IF YOU HAVE A SURPLUS in your household budget, what’s the best use for it? Does it make more sense to pay down debt or to invest those extra funds? With interest rates at such low levels, this is a question I’ve been hearing with increasing frequency.
Suppose your mortgage rate is 3.5%. If you pay down that debt, it’s like earning 3.5%. By contrast, if you invested in the stock market, your annual return would be uncertain.
EARLY RETIREMENT isn’t a common goal among my friends. When I talk about my semi-retirement, many assume I either made a quick buck in the stock market or benefitted from some sort of financial windfall. I counter this misconception by narrating the magic formula: Financial freedom is frugality, multiplied by simplicity, compounded by patience.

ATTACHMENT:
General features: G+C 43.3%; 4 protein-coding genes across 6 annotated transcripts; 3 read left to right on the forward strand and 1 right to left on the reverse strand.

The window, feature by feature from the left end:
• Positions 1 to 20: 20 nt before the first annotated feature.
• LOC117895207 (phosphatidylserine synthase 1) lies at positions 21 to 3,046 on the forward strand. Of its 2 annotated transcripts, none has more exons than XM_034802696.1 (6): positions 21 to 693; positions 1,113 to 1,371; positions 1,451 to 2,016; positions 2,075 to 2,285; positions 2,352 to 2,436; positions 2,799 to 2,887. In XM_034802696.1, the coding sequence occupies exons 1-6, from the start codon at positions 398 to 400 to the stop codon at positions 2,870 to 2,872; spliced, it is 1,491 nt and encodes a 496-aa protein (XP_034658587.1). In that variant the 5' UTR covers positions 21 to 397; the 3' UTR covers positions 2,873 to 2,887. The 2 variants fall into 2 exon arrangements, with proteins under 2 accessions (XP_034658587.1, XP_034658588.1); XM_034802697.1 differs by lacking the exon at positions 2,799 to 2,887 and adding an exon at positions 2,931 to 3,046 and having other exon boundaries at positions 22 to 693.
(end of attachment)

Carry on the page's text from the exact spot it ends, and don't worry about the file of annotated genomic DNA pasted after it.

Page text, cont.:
My response often seems mysterious until I explain the two basic math concepts behind it. We learn them in school,
MY WIFE AND I RECENTLY read The Ant and the Grasshopper, from Aesop’s Fables, to our youngest daughter. If you recall, the grasshopper mocks the ant for spending all his free time amassing food. But when winter comes, the starving grasshopper begs for assistance—and the ant refuses.
Lately, I’ve been struck by the irony of this parable. As we celebrate the role of physicians in keeping us all safe from a virus,
SAVING FOR THE FUTURE entails a pinch in the present. Every so often, it makes sense to reconsider how much we save—and whether it’s time to take a break from saving. As a recent early retiree, I was pondering this, even before the latest stock market disruption.
Unfortunately, none of us has a reliable crystal ball that tells us when to buy low or sell high. We also don’t have complete knowledge of our future self.